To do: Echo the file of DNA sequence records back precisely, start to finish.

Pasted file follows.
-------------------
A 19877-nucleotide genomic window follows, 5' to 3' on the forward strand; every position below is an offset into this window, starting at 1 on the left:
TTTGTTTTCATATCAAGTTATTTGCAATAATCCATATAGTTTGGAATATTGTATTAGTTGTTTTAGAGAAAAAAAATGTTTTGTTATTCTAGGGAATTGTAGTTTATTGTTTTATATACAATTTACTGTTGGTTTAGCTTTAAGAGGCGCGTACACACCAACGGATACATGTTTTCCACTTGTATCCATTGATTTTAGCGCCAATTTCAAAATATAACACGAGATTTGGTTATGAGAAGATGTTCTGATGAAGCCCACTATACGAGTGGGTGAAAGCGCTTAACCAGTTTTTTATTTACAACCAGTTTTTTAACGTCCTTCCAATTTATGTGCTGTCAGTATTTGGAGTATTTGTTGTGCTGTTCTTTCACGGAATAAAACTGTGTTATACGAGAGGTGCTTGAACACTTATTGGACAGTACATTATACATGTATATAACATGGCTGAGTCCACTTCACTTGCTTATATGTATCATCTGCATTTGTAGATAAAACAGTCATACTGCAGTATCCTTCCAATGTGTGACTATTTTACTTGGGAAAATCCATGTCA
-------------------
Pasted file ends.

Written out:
A 19877-nucleotide genomic window follows, 5' to 3' on the forward strand; every position below is an offset into this window, starting at 1 on the left:
TTTGTTTTCATATCAAGTTATTTGCAATAATCCATATAGTTTGGAATATTGTATTAGTTGTTTTAGAGAAAAAAAATGTTTTGTTATTCTAGGGAATTGTAGTTTATTGTTTTATATACAATTTACTGTTGGTTTAGCTTTAAGAGGCGCGTACACACCAACGGATACATGTTTTCCACTTGTATCCATTGATTTTAGCGCCAATTTCAAAATATAACACGAGATTTGGTTATGAGAAGATGTTCTGATGAAGCCCACTATACGAGTGGGTGAAAGCGCTTAACCAGTTTTTTATTTACAACCAGTTTTTTAACGTCCTTCCAATTTATGTGCTGTCAGTATTTGGAGTATTTGTTGTGCTGTTCTTTCACGGAATAAAACTGTGTTATACGAGAGGTGCTTGAACACTTATTGGACAGTACATTATACATGTATATAACATGGCTGAGTCCACTTCACTTGCTTATATGTATCATCTGCATTTGTAGATAAAACAGTCATACTGCAGTATCCTTCCAATGTGTGACTATTTTACTTGGGAAAATCCATGTCA